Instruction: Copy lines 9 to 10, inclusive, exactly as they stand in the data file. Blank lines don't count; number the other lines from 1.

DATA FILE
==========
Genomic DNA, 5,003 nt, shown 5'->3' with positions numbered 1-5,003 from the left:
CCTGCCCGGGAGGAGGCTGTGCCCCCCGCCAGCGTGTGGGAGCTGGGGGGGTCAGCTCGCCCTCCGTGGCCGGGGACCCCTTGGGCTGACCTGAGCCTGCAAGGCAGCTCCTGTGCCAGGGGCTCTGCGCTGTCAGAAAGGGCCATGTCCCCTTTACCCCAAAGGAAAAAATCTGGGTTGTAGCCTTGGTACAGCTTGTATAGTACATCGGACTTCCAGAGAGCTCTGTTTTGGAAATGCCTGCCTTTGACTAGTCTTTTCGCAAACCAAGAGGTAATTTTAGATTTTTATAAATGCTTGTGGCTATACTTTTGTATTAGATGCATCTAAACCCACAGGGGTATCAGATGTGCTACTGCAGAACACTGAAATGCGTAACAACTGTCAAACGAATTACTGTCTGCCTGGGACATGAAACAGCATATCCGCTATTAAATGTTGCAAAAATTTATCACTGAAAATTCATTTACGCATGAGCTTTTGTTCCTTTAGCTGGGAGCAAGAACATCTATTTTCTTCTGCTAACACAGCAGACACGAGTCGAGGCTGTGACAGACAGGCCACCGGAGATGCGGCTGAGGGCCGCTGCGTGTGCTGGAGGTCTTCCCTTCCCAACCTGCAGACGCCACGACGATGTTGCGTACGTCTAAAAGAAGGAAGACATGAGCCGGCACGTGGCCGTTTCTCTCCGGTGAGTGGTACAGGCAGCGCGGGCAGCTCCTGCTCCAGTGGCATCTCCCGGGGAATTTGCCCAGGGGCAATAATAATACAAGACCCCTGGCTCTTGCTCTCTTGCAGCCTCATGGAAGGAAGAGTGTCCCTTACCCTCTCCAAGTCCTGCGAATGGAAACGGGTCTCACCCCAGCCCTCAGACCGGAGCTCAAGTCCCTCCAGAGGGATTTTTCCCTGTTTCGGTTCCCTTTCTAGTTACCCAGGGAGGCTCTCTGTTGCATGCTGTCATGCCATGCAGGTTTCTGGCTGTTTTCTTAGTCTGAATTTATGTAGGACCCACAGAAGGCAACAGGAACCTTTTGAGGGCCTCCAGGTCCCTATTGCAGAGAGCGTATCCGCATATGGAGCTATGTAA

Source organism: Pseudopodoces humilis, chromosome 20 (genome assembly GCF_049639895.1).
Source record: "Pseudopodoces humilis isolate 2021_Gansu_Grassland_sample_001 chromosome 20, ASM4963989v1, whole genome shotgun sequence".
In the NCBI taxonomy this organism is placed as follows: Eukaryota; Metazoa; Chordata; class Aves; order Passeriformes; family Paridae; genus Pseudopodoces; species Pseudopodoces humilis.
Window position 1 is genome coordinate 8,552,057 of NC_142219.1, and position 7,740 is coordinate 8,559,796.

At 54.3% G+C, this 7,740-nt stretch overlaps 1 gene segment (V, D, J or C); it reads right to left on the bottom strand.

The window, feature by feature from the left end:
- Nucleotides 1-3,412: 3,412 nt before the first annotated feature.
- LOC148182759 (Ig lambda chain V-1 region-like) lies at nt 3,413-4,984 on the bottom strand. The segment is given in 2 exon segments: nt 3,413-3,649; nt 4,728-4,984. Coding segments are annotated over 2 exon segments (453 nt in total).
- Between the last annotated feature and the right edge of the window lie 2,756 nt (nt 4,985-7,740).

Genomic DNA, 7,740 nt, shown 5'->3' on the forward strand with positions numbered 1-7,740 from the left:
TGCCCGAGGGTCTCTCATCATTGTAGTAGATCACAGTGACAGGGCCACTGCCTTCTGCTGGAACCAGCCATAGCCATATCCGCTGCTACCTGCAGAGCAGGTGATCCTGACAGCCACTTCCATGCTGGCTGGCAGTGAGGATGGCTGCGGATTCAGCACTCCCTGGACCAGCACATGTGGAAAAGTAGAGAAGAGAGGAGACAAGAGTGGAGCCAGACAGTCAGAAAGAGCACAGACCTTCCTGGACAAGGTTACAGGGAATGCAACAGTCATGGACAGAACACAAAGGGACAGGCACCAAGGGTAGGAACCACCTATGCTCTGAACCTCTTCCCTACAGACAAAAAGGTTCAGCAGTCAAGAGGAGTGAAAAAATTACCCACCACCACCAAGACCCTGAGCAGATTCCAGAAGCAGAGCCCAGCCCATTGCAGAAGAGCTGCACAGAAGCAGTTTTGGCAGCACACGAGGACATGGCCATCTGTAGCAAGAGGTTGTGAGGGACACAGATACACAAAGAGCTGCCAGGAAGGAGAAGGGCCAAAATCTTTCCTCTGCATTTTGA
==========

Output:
- Nucleotides 1-3,412: 3,412 nt before the first annotated feature.
- LOC148182759 (Ig lambda chain V-1 region-like) lies at nt 3,413-4,984 on the bottom strand. The segment is given in 2 exon segments: nt 3,413-3,649; nt 4,728-4,984. Coding segments are annotated over 2 exon segments (453 nt in total).